1 vote Heaven-Ali | Apr 14, 2015 |
Showing 1-5 of 20 (next | show all)
So the story maunders on, and the fact that it is crowded with incident, most of it futile, and that the clever talk by every one continues in a confusing cataract in every chapter, does not save it from becoming extremely tedious.
added by Nickelini | editNew York Times (Jun 18, 1920)
 

» Add other authors (50 possible)

Author nameRoleType of authorWork?Status
Virginia Woolfprimary authorall editionsconfirmed
Gadda Conti, GiuseppeForewordsecondary authorsome editionsconfirmed
Previtali, OrianaTranslatorsecondary authorsome editionsconfirmed
You must log in to edit Common Knowledge data.
For more help see the Common Knowledge help page.
Series (with order)
Canonical title
Original title
Alternative titles
Original publication date
People/Characters
Important places
Important events
Related movies
Awards and honors
Epigraph
Dedication
To L. W.
First words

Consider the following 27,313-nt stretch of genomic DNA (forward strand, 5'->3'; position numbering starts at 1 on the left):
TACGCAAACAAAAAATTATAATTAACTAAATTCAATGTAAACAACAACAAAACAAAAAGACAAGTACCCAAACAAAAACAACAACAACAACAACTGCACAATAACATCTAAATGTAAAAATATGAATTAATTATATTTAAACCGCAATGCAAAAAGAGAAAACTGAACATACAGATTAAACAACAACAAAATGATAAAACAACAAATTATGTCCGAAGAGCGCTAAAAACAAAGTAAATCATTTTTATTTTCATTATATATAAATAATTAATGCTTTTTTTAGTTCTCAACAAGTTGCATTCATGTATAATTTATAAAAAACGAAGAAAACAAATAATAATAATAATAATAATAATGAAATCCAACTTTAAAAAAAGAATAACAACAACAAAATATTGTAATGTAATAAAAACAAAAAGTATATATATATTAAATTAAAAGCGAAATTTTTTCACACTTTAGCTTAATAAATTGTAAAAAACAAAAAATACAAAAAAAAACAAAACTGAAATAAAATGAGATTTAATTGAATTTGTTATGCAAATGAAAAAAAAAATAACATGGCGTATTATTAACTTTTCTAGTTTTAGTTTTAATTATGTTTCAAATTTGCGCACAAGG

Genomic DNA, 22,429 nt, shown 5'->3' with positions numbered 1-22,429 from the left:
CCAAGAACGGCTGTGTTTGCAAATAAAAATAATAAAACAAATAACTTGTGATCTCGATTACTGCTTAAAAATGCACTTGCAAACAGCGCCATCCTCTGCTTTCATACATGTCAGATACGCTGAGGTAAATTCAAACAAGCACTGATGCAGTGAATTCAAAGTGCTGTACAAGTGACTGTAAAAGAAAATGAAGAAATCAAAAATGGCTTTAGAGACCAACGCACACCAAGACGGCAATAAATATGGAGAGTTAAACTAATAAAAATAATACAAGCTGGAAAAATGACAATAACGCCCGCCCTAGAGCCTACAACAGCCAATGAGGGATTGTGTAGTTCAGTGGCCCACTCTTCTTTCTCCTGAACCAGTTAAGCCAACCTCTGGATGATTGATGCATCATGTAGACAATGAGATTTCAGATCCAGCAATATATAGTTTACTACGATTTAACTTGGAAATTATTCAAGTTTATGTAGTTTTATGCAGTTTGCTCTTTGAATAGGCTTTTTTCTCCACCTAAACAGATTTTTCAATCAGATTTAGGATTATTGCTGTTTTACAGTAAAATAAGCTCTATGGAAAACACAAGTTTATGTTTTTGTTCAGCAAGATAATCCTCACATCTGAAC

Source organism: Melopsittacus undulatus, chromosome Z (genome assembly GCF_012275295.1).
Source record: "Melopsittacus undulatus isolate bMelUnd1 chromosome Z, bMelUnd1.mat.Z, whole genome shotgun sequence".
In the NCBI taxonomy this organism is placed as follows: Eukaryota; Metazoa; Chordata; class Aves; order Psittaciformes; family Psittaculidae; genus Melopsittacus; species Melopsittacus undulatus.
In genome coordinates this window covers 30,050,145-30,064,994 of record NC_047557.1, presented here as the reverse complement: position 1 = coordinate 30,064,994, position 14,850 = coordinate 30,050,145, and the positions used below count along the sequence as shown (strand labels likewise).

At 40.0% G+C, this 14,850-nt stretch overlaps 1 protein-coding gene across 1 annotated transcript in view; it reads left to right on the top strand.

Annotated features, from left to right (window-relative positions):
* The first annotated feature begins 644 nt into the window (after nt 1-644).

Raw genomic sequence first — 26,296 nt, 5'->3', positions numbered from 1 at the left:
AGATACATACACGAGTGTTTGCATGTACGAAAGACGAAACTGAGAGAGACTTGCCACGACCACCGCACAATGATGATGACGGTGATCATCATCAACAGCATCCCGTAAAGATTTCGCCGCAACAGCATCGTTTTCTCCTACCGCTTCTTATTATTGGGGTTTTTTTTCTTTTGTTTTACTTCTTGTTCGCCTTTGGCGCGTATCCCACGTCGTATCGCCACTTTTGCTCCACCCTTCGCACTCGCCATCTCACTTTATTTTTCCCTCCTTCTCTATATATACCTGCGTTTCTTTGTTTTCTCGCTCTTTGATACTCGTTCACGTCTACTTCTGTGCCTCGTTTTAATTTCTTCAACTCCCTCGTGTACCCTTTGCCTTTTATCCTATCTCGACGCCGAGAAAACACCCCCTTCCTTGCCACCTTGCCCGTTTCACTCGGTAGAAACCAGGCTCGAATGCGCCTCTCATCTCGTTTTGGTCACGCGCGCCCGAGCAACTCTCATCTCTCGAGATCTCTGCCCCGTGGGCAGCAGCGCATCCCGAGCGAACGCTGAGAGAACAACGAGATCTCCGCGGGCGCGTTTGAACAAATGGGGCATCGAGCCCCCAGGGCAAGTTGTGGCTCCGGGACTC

As the streets that lead from the Strand to the Embankment are very narrow, it is better not to walk down them arm-in-arm.
Quotations
In the streets of London where beauty goes unregarded, eccentricity must pay the penalty.
She looked forward to seeing them as civilised people generally look forward to the first sight of civilised people, as though they were of the nature of an approaching physical discomfort—a tight shoe or a draughty window.
"I have a weakness for people who can't begin."
Each of the ladies, being after the fashion of their sex, highly trained in promoting men's talk without listening to it, could think—about the education of children, about the use of fog sirens in an opera—without betraying herself.